DALIBOR VALINCI Partner
LUKA COLIC Associate
JELENA ORLI Associate
INTRODUCTION OF IP SPECIALIZED COURTS AND PRIVATE EXECUTORS IN UKRAINE
As part of ongoing judicial reforms in Ukraine, a system for specialized courts for lawsuits on IP rights was introduced. On 2 June 2016, the Ukrainian Parliament adopted the Law on Judicial System and Status of Judges, whereby the judicial system of Ukraine was substantially reshaped.
In particular, a two-tier IP court system was introduced, while other commercial disputes continue to be considered by the three court instances. Thus, the High Court on Intellectual Property will consider copyright, trademark and patent disputes in the first instance. In the second instance, its decisions will be reviewed by the Supreme Court of Ukraine. The new law stipulates that the High Court on Intellectual Property should be established and will begin operating by the end of 2017. Such innovation follows the international trend to create specialized IP courts. Such courts already exist in France, Germany, the United Kingdom, Portugal, United States, China and Japan.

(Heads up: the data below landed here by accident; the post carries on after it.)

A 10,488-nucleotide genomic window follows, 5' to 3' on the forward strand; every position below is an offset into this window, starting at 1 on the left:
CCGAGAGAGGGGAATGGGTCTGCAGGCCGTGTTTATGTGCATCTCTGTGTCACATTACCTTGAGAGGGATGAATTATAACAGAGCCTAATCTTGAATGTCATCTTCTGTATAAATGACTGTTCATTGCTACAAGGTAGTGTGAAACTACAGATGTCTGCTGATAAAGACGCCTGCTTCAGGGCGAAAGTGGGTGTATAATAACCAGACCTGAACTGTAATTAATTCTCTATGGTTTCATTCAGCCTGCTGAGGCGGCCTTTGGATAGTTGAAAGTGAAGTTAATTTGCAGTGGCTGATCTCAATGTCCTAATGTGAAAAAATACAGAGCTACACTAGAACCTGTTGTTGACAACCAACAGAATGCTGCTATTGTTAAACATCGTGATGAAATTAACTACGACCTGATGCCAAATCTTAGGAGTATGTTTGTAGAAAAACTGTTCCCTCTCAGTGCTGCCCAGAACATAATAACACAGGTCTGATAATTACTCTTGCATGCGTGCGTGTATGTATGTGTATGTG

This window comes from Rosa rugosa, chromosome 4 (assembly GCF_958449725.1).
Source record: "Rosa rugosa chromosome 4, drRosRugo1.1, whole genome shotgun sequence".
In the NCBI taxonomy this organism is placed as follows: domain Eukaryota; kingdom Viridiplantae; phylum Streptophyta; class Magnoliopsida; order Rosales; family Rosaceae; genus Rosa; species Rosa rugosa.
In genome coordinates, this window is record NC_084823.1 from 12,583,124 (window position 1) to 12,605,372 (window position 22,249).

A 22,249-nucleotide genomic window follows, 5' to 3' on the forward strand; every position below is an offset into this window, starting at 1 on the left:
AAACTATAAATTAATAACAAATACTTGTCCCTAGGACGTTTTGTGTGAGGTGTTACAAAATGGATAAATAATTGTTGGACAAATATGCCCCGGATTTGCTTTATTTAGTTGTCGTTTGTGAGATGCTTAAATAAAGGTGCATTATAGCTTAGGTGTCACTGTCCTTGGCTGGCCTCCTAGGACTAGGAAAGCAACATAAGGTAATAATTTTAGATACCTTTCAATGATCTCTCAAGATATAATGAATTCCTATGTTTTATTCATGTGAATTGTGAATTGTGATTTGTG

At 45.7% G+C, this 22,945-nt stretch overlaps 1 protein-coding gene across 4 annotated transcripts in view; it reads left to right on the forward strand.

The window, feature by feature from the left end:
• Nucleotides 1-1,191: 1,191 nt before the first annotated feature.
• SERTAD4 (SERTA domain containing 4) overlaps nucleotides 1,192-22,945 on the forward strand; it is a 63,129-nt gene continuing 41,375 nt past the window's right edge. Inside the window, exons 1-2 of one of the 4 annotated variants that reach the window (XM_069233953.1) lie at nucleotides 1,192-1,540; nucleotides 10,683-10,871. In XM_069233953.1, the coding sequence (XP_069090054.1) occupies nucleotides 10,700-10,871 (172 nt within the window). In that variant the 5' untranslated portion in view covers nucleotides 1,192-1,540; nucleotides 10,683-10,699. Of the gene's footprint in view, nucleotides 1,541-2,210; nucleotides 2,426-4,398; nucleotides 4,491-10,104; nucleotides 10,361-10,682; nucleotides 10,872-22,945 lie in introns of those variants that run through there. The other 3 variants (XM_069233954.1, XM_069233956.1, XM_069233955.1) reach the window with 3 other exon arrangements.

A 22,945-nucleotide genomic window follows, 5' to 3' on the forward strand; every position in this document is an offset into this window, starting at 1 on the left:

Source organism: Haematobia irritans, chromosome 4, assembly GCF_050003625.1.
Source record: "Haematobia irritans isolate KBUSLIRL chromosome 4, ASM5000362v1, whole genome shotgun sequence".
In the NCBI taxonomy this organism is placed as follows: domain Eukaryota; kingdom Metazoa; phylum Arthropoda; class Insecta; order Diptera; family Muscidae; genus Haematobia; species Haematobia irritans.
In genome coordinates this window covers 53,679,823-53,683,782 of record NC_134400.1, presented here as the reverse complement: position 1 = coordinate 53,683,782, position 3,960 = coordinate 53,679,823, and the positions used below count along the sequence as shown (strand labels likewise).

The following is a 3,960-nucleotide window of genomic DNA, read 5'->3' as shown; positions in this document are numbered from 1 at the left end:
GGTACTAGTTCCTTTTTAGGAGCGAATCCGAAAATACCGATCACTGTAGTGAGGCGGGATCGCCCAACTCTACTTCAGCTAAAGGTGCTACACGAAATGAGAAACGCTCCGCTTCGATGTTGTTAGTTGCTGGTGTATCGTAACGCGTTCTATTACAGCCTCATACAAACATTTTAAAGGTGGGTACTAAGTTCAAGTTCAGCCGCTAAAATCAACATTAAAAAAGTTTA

Not only was the organizational structure of the Ukrainian courts changed, but the membership of the judges will also be increased. New judges will be elected to the High Court on Intellectual Property.
Ukrainian patent attorneys or lawyers with relevant expertise of more than five years are qualified as candidates for these judge positions. This option should allow professionals in this sphere to become judges with practical expertise. It is expected that the new IP court system will allow considering IP cases in a much faster and more efficient way, thus better protecting the IP rights of the parties.